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Does Japan still need 23-yr-old exchange program?

By Tomoko A. Hosaka
Associated Press Writer / July 29, 2010

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TOKYO—Every year for the past two decades, legions of young Americans have descended upon Japan to teach English. This government-sponsored charm offensive was launched to counter anti-Japan sentiment in the United States and has since grown into one of the country's most successful displays of soft power.

But faced with stagnant growth and a massive public debt, lawmakers are aggressively looking for ways to rein in spending. One of their targets is the Japan Exchange and Teaching Program, or JET.

Versions of the JET program can be found in other countries. French Embassies around the world help to recruit young people to teach their languages in France for a year. The U.S. Fulbright program, run by the State Department, works in both directions: American graduates are sent abroad to study and teach, and foreigners are brought to the U.S. to do the same.

But JET's origins and historical context make it unique. Having long pursued policies of isolation -- with short bursts of imperialism -- Japan was looking for a new way to engage with the world in 1987, at the height of its economic rise.

The country's newfound wealth was viewed as a threat in the U.S., where anti-Japanese sentiment ran high. At the same time, Tokyo wanted to match its economic power with political clout. JET emerged as one high-profile solution to ease trade friction, teach foreigners about Japan and open the country to the world.

Under the program, young people from English-speaking countries -- mostly Americans -- work in schools and communities to teach their language and foster cultural exchange. They receive an after-tax salary of about 3.6 million yen ($41,400), roundtrip airfare to Japan and help with living arrangements. More than 90 percent of this year's incoming class of 4,334 will work as assistant language teachers.

Word about possible cuts began filtering through JET alumni networks several weeks ago, and members of the New York group mobilized quickly, starting an online signature campaign. Former JET -- as the alums are known -- Steven Horowitz, now living in Brooklyn, is devoting his website jetwit.com to rally support. Another alumnus in Florida launched a Facebook page.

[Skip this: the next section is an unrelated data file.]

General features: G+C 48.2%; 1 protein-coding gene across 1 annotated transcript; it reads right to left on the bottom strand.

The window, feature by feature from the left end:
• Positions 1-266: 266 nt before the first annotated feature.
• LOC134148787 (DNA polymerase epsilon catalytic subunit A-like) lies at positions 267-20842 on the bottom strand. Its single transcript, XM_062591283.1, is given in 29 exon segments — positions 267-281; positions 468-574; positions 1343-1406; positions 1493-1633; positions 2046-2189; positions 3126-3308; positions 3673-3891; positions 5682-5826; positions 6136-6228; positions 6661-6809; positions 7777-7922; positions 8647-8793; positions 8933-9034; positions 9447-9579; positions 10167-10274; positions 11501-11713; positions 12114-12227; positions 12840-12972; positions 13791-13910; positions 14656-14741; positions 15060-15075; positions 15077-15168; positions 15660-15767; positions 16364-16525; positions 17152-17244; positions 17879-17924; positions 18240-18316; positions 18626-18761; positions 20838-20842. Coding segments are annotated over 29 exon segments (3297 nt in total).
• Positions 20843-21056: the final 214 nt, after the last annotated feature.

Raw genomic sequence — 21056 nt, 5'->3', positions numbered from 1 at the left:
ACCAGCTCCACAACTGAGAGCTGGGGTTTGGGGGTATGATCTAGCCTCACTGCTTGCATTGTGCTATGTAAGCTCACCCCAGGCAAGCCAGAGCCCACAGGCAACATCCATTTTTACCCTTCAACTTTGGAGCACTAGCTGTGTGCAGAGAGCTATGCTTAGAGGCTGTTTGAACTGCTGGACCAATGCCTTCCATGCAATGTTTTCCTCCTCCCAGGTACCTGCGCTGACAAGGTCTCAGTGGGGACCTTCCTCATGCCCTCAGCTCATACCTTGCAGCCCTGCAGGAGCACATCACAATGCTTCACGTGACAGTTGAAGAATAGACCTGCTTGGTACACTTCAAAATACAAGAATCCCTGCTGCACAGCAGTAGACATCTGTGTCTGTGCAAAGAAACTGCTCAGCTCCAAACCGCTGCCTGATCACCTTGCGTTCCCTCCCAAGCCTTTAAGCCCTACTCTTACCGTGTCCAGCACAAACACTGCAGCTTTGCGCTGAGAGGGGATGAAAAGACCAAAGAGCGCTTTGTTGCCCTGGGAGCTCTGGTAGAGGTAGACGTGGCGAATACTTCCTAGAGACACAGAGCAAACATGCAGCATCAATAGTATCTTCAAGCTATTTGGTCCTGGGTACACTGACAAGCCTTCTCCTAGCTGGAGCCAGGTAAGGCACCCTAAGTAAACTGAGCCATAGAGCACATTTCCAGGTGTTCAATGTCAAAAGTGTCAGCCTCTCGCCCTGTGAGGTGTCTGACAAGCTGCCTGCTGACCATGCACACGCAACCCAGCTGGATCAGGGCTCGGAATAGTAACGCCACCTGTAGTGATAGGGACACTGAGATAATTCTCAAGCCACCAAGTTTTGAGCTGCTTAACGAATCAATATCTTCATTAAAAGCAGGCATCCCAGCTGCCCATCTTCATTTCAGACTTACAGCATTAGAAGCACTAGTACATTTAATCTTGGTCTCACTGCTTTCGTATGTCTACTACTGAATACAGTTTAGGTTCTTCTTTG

Their message to Tokyo is that Japan's return on investment in the program is priceless. Japan, they say, cannot afford to lose this key link to the world, especially as its global relevance wanes in the shadow of China. And the program, they argue, not only teaches the world about Japan but also teaches Japan about the world.

"There has been a benefit from the program that you can't measure," said New York native Anthony Bianchi. "People used to freak out when they'd see a foreigner. Just the fact that that doesn't happen anymore is a big benefit."

Bianchi's experience shows the power of the program to create cultural ties. After working as a teacher for two years in Aichi prefecture in central Japan, he landed a job with the mayor in Inuyama City, an old castle town in the area. He eventually adopted Japanese citizenship and ran for city council. Now in his second term, the 51-year-old is working to convince Diet members that JET is worth saving.

Bianchi is not alone. Of the more than 52,000 people who have taken part, many are moving into leadership at companies, government offices and non-profits that make decisions affecting Japan, said David McConnell, an anthropology professor at The College of Wooster in Ohio and author of a book about JET.

"The JET Program is, simply put, very smart foreign policy," he said.

James Gannon, executive director for the nonprofit Japan Center for International Exchange in New York, describes JET as a pillar of the U.S.-Japan relationship and the "best public diplomacy program that any country has run" in recent decades.

But many taxpayers are asking if the program is worth the price -- and criticism of JET has become part of a larger political showdown about how much government Japan can afford.

The organization that oversees JET, the Council of Local Authorities for International Relations, has drawn the ire of lawmakers as a destination where senior bureaucrats retire to plush jobs. The practice, known as "amakudari," or "descent from heaven," is viewed as a source of corruption and waste.

Motoyuki Odachi, head of a budget review panel that examined JET, said taxpayers are getting ripped off.

"There's a problem with the organization itself," said Odachi, an upper house member from central Japan. "This program has continued in order to maintain 'amakudari.'"

JET's administrators tried to defend themselves at a public hearing in late May and submitted planned reforms, including a 15 percent slimmer budget this fiscal year. The council has allocated about $10 million for the program, which includes airfare, orientation costs and counseling services. Teachers' salaries are paid by the towns and cities that hire them. Several government ministries cover other JET-related costs, such as overseas recruitment.

Odachi expects his panel's recommendations will be adopted as formal policy later this year.

"Whether that means zero (money) or half, we don't know yet," he said. "But our opinion has been issued, so (JET) will probably shrink."

Kumiko Torikai, dean of Rikkyo University's Graduate School of Intercultural Communication and the author of several books on English education in Japan, says JET has outgrown its usefulness and needs an overhaul.

"Bringing thousands of JETs to Japan is not a good investment for the country's taxpayers in this day and age of an already globalized world," Torikai said.

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